As global retail strategists and shopping futurists, we at WSL/STRATEGIC RETAIL are recognized for our ability to turn shopper insights into smart actionable strategies. Since 1989, in our HOW AMERICA SHOPS® studies, we have tracked the mindset, attitudes and behaviors that shape shopper trends, successfully predicting how they transform brands and retailers throughout the US. Check out our database at... www.wslstrategicretail.com For more info, contact us at: PHONE

212.924.7780

FAX

212.924.7608

EMAIL

info@wslstrategicretail.com

THE MONTH THAT SHOOK RETAIL…AGAIN

Last month, there was so much high-octane retail news we felt as if our hair was on fire. JC Penney announced stunningly devastating sales and earnings results -- and the re© WSL MARKETING INC. 2013

55%

48%

RETAILER WEBSITES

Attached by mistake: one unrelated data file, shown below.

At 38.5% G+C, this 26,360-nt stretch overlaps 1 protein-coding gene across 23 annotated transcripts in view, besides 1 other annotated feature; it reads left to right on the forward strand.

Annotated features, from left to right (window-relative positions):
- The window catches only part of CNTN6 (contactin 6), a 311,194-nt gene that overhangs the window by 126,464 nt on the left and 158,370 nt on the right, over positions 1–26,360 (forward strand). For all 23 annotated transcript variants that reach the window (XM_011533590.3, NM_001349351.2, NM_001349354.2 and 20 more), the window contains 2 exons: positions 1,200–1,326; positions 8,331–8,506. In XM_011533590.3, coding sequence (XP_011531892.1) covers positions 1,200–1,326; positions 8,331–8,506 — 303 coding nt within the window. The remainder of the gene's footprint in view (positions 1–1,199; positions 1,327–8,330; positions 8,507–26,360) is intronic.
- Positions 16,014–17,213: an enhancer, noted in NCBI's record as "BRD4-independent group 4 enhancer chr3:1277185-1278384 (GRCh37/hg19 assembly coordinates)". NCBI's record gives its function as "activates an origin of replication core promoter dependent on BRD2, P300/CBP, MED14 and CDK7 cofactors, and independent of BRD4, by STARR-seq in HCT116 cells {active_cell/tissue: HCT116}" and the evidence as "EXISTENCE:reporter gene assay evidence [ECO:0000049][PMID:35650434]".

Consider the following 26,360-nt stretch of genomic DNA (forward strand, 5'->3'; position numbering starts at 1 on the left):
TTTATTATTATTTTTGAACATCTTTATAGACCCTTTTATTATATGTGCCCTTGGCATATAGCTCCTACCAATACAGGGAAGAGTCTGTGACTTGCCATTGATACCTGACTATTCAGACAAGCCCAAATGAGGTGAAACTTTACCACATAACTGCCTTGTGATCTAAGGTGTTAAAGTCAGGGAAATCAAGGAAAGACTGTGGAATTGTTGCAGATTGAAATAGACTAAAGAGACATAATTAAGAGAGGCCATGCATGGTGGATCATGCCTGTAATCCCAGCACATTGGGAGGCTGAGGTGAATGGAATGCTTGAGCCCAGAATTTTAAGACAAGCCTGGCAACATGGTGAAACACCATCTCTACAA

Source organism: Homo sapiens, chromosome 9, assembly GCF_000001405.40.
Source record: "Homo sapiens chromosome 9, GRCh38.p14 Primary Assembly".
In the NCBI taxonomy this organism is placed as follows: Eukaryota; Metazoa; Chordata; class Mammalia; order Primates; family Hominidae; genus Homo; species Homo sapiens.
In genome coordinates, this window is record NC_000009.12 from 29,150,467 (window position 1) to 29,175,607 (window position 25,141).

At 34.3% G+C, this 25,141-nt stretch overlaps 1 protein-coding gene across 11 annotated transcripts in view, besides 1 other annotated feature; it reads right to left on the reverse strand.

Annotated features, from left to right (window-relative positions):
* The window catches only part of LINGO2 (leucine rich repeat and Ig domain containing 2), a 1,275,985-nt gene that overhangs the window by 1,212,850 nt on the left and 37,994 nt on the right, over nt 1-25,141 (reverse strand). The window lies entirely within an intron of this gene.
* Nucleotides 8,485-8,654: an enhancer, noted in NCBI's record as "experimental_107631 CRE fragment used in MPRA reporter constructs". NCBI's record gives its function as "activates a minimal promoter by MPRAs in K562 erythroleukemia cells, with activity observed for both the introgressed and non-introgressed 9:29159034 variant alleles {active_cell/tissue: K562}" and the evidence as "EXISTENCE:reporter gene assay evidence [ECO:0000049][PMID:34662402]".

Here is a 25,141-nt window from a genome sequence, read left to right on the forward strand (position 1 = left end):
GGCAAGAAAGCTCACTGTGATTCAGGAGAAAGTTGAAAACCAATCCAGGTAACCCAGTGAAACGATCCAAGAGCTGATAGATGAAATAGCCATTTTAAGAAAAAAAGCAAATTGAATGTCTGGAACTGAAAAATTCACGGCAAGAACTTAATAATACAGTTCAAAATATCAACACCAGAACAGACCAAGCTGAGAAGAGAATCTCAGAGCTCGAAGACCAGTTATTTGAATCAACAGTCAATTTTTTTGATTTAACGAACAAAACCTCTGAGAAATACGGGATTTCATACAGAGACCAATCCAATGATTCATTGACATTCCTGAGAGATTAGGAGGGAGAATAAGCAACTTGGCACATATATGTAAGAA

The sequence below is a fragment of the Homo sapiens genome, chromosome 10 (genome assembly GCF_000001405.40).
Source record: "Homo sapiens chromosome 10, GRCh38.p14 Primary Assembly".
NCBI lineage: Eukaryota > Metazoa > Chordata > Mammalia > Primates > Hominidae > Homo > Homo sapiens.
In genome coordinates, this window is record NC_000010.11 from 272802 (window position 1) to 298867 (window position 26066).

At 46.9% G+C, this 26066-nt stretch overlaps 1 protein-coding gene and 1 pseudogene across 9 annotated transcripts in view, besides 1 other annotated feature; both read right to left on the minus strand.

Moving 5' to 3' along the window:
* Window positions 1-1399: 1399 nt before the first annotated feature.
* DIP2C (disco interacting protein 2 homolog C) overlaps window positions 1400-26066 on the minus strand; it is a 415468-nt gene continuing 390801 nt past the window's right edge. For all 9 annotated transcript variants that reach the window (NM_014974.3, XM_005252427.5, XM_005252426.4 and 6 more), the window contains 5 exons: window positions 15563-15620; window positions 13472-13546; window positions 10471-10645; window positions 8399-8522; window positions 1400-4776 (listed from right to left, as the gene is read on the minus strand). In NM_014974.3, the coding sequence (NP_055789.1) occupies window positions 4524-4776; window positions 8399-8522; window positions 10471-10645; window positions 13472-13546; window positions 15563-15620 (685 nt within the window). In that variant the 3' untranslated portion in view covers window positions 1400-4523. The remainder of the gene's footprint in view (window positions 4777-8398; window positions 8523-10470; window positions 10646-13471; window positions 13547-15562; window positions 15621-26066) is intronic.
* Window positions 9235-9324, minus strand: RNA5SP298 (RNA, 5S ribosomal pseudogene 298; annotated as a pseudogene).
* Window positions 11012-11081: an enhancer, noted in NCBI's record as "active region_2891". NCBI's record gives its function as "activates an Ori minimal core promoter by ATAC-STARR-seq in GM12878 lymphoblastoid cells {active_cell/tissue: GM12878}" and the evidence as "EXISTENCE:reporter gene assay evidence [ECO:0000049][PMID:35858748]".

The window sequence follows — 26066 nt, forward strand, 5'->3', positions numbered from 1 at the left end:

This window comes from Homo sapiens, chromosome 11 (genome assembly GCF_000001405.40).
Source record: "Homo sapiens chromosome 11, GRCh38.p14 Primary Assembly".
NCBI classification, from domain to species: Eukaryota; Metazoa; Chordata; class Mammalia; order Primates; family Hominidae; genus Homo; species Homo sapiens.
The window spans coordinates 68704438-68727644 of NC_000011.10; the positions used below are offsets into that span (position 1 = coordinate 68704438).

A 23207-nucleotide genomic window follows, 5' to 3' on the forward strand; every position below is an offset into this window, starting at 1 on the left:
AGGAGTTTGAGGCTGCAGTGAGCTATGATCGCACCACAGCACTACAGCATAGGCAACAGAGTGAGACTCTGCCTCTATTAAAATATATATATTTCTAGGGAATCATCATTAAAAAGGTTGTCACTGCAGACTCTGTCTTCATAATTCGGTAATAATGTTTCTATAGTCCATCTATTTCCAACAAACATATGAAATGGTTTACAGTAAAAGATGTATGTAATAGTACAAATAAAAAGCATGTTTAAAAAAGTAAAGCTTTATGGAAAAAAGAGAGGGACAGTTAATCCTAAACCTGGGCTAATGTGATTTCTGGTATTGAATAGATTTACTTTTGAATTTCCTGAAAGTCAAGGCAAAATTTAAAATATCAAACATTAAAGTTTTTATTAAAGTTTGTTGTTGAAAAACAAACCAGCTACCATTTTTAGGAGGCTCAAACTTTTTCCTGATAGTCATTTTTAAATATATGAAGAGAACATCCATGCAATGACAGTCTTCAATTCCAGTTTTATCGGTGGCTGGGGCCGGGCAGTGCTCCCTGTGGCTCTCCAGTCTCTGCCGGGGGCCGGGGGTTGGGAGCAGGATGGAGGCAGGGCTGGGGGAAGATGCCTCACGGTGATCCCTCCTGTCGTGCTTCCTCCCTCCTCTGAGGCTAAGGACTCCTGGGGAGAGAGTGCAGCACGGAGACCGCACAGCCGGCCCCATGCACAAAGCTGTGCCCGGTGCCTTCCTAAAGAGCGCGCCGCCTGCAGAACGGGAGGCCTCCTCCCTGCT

CAUCASIAN

37%

29%

MASS MERCHANDISERS

21%

16%

DEPARTMENT STORES

HISPANIC

16%

11%

SUPERMARKETS

© WSL MARKETING INC. 2013

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VOLUME 21 ISSUE 02 • 2013

is published by WSL STRATEGIC RETAIL

1 yr. Individual Subscription $300 2 yr. Individual Subscription $500 1 yr. Corporate Subscription $3000 2 yr. Corporate Subscription $5000 Send check to: WSL STRATEGIC RETAIL 307 Seventh Avenue, Suite 1707 New York NY 10001 CEO/EDITOR ART DIRECTOR CONTRIBUTORS

Wendy Liebmann KC Chung Ivan Babajko Candace Corlett Maryann Jimenez Allison Konish Peter Muratore Elizabeth Neagle Desiree Phillips Gretchen Simmons Cynthia Walsh Peggy Wang

We have lots of tools, research, shopper insights to help you. Drop by to find out more... www.wslstrategicretail.com

turn of the coupon and the sale. While the stores look more exciting, the merchandise more intriguing, once-core shoppers appear to have just given up, as they question whether the merchandise and prices are really a good deal.

perhaps because of it.

Walmart announced disappointingly sluggish sales, due in part, management said, to the impact on their lower-income shoppers of the payroll tax increase and delayed tax refunds. In addition, there’s concern about the level of out-of-stocks in store (according to a recent Bloomberg article, “Wal-Mart Struggles to Restock Store Shelves as U.S. Sales Slump”).